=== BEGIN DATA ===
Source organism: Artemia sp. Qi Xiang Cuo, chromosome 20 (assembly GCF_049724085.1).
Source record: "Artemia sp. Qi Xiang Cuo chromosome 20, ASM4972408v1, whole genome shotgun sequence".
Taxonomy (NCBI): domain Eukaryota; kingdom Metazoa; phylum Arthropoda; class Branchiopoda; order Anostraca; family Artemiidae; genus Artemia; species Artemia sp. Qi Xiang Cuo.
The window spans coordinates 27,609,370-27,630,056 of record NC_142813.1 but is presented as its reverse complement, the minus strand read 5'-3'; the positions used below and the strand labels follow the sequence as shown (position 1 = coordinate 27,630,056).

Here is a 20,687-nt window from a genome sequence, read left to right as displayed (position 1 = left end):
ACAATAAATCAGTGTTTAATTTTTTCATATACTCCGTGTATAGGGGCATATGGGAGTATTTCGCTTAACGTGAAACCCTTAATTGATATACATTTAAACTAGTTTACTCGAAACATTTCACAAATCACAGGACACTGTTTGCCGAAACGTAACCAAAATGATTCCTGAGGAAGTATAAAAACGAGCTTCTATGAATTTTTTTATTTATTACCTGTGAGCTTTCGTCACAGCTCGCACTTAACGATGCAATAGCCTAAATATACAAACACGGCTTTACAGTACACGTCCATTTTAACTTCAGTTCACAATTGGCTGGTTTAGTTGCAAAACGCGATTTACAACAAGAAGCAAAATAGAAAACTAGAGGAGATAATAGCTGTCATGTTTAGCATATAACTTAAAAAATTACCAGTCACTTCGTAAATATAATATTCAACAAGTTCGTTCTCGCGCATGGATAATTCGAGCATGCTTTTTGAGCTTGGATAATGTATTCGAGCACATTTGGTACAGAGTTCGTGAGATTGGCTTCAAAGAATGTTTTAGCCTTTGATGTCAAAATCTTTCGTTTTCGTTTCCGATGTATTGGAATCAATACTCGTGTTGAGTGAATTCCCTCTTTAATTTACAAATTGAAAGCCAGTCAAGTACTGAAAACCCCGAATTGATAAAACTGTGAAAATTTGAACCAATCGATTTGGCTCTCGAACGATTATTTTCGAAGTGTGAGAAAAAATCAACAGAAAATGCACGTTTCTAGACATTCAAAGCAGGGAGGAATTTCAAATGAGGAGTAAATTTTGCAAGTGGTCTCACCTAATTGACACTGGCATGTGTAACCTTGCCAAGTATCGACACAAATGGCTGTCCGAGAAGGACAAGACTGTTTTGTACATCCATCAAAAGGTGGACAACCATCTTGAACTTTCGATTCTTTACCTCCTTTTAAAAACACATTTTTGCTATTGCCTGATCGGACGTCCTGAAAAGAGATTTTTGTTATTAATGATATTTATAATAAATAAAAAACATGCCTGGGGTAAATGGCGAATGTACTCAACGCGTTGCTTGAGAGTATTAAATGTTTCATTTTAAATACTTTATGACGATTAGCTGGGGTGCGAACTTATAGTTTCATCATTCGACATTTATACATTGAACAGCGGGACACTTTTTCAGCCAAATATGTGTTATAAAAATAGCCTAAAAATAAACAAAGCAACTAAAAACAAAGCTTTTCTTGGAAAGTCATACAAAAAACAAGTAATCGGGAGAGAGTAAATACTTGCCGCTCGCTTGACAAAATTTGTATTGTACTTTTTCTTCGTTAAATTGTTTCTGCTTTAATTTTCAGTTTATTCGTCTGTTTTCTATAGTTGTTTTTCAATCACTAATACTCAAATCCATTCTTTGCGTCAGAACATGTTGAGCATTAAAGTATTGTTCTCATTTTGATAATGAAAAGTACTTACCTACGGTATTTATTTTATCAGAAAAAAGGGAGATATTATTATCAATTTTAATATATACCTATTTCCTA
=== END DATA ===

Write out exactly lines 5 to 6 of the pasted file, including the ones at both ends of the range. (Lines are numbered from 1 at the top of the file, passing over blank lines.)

Here is a 20,687-nt window from a genome sequence, read left to right as displayed (position 1 = left end):
ACAATAAATCAGTGTTTAATTTTTTCATATACTCCGTGTATAGGGGCATATGGGAGTATTTCGCTTAACGTGAAACCCTTAATTGATATACATTTAAACTAGTTTACTCGAAACATTTCACAAATCACAGGACACTGTTTGCCGAAACGTAACCAAAATGATTCCTGAGGAAGTATAAAAACGAGCTTCTATGAATTTTTTTATTTATTACCTGTGAGCTTTCGTCACAGCTCGCACTTAACGATGCAATAGCCTAAATATACAAACACGGCTTTACAGTACACGTCCATTTTAACTTCAGTTCACAATTGGCTGGTTTAGTTGCAAAACGCGATTTACAACAAGAAGCAAAATAGAAAACTAGAGGAGATAATAGCTGTCATGTTTAGCATATAACTTAAAAAATTACCAGTCACTTCGTAAATATAATATTCAACAAGTTCGTTCTCGCGCATGGATAATTCGAGCATGCTTTTTGAGCTTGGATAATGTATTCGAGCACATTTGGTACAGAGTTCGTGAGATTGGCTTCAAAGAATGTTTTAGCCTTTGATGTCAAAATCTTTCGTTTTCGTTTCCGATGTATTGGAATCAATACTCGTGTTGAGTGAATTCCCTCTTTAATTTACAAATTGAAAGCCAGTCAAGTACTGAAAACCCCGAATTGATAAAACTGTGAAAATTTGAACCAATCGATTTGGCTCTCGAACGATTATTTTCGAAGTGTGAGAAAAAATCAACAGAAAATGCACGTTTCTAGACATTCAAAGCAGGGAGGAATTTCAAATGAGGAGTAAATTTTGCAAGTGGTCTCACCTAATTGACACTGGCATGTGTAACCTTGCCAAGTATCGACACAAATGGCTGTCCGAGAAGGACAAGACTGTTTTGTACATCCATCAAAAGGTGGACAACCATCTTGAACTTTCGATTCTTTACCTCCTTTTAAAAACACATTTTTGCTATTGCCTGATCGGACGTCCTGAAAAGAGATTTTTGTTATTAATGATATTTATAATAAATAAAAAACATGCCTGGGGTAAATGGCGAATGTACTCAACGCGTTGCTTGAGAGTATTAAATGTTTCATTTTAAATACTTTATGACGATTAGCTGGGGTGCGAACTTATAGTTTCATCATTCGACATTTATACATTGAACAGCGGGACACTTTTTCAGCCAAATATGTGTTATAAAAATAGCCTAAAAATAAACAAAGCAACTAAAAACAAAGCTTTTCTTGGAAAGTCATACAAAAAACAAGTAATCGGGAGAGAGTAAATACTTGCCGCTCGCTTGACAAAATTTGTATTGTACTTTTTCTTCGTTAAATTGTTTCTGCTTTAATTTTCAGTTTATTCGTCTGTTTTCTATAGTTGTTTTTCAATCACTAATACTCAAATCCATTCTTTGCGTCAGAACATGTTGAGCATTAAAGTATTGTTCTCATTTTGATAATGAAAAGTACTTACCTACGGTATTTATTTTATCAGAAAAAAGGGAGATATTATTATCAATTTTAATATATACCTATTTCCTA